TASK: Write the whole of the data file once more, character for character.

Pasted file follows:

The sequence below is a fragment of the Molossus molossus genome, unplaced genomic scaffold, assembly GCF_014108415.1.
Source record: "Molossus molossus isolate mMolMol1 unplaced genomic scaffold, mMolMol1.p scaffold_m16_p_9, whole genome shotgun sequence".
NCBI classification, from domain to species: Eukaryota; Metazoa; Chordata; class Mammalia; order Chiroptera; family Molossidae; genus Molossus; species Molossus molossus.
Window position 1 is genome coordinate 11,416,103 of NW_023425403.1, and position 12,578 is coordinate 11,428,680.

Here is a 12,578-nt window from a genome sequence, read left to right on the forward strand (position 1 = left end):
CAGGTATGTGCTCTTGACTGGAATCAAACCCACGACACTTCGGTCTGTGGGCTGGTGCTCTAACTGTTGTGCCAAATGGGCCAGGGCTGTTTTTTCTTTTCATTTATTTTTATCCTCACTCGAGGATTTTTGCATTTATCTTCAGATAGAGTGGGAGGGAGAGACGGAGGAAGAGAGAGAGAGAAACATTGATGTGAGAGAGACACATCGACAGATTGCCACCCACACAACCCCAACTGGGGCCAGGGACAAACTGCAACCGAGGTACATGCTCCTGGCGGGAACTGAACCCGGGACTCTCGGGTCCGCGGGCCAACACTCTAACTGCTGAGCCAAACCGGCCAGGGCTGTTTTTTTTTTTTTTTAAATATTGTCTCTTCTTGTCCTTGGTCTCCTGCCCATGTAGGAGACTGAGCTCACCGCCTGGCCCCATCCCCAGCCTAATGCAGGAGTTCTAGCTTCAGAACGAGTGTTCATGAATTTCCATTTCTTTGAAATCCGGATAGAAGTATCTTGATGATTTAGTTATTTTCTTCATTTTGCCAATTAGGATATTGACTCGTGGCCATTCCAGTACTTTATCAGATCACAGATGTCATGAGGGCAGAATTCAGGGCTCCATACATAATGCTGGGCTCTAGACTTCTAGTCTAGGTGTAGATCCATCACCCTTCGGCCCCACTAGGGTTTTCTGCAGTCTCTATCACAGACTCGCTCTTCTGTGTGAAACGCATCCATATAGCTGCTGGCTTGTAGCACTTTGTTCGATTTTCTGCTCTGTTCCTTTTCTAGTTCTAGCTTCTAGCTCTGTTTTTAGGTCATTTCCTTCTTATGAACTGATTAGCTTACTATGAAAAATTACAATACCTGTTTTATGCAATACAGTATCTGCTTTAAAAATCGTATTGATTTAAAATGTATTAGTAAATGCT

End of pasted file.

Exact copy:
The sequence below is a fragment of the Molossus molossus genome, unplaced genomic scaffold, assembly GCF_014108415.1.
Source record: "Molossus molossus isolate mMolMol1 unplaced genomic scaffold, mMolMol1.p scaffold_m16_p_9, whole genome shotgun sequence".
NCBI classification, from domain to species: Eukaryota; Metazoa; Chordata; class Mammalia; order Chiroptera; family Molossidae; genus Molossus; species Molossus molossus.
Window position 1 is genome coordinate 11,416,103 of NW_023425403.1, and position 12,578 is coordinate 11,428,680.

Here is a 12,578-nt window from a genome sequence, read left to right on the forward strand (position 1 = left end):
CAGGTATGTGCTCTTGACTGGAATCAAACCCACGACACTTCGGTCTGTGGGCTGGTGCTCTAACTGTTGTGCCAAATGGGCCAGGGCTGTTTTTTCTTTTCATTTATTTTTATCCTCACTCGAGGATTTTTGCATTTATCTTCAGATAGAGTGGGAGGGAGAGACGGAGGAAGAGAGAGAGAGAAACATTGATGTGAGAGAGACACATCGACAGATTGCCACCCACACAACCCCAACTGGGGCCAGGGACAAACTGCAACCGAGGTACATGCTCCTGGCGGGAACTGAACCCGGGACTCTCGGGTCCGCGGGCCAACACTCTAACTGCTGAGCCAAACCGGCCAGGGCTGTTTTTTTTTTTTTTTAAATATTGTCTCTTCTTGTCCTTGGTCTCCTGCCCATGTAGGAGACTGAGCTCACCGCCTGGCCCCATCCCCAGCCTAATGCAGGAGTTCTAGCTTCAGAACGAGTGTTCATGAATTTCCATTTCTTTGAAATCCGGATAGAAGTATCTTGATGATTTAGTTATTTTCTTCATTTTGCCAATTAGGATATTGACTCGTGGCCATTCCAGTACTTTATCAGATCACAGATGTCATGAGGGCAGAATTCAGGGCTCCATACATAATGCTGGGCTCTAGACTTCTAGTCTAGGTGTAGATCCATCACCCTTCGGCCCCACTAGGGTTTTCTGCAGTCTCTATCACAGACTCGCTCTTCTGTGTGAAACGCATCCATATAGCTGCTGGCTTGTAGCACTTTGTTCGATTTTCTGCTCTGTTCCTTTTCTAGTTCTAGCTTCTAGCTCTGTTTTTAGGTCATTTCCTTCTTATGAACTGATTAGCTTACTATGAAAAATTACAATACCTGTTTTATGCAATACAGTATCTGCTTTAAAAATCGTATTGATTTAAAATGTATTAGTAAATGCT